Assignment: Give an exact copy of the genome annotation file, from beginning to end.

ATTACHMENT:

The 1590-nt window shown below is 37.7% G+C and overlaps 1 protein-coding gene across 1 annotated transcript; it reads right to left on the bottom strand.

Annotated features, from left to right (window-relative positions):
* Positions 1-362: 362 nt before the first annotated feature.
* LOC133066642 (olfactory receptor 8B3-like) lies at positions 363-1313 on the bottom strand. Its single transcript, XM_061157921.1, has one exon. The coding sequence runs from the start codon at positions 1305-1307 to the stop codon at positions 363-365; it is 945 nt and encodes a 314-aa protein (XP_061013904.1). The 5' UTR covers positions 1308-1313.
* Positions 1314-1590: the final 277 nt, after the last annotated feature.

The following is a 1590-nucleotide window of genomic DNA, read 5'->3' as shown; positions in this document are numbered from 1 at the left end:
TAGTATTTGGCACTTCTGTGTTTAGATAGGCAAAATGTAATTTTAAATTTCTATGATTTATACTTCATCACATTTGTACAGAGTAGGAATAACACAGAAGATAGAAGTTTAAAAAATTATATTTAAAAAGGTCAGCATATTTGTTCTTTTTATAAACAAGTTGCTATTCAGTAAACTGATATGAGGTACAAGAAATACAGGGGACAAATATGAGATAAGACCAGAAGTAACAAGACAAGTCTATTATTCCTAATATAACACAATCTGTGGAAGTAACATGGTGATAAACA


The 1590-nt window shown below is 37.7% G+C and overlaps 1 protein-coding gene across 1 annotated transcript; it reads right to left on the bottom strand.

Annotated features, from left to right (window-relative positions):
* Positions 1-362: 362 nt before the first annotated feature.
* LOC133066642 (olfactory receptor 8B3-like) lies at positions 363-1313 on the bottom strand. Its single transcript, XM_061157921.1, has one exon. The coding sequence runs from the start codon at positions 1305-1307 to the stop codon at positions 363-365; it is 945 nt and encodes a 314-aa protein (XP_061013904.1). The 5' UTR covers positions 1308-1313.
* Positions 1314-1590: the final 277 nt, after the last annotated feature.

The following is a 1590-nucleotide window of genomic DNA, read 5'->3' as shown; positions in this document are numbered from 1 at the left end:
TAGTATTTGGCACTTCTGTGTTTAGATAGGCAAAATGTAATTTTAAATTTCTATGATTTATACTTCATCACATTTGTACAGAGTAGGAATAACACAGAAGATAGAAGTTTAAAAAATTATATTTAAAAAGGTCAGCATATTTGTTCTTTTTATAAACAAGTTGCTATTCAGTAAACTGATATGAGGTACAAGAAATACAGGGGACAAATATGAGATAAGACCAGAAGTAACAAGACAAGTCTATTATTCCTAATATAACACAATCTGTGGAAGTAACATGGTGATAAACA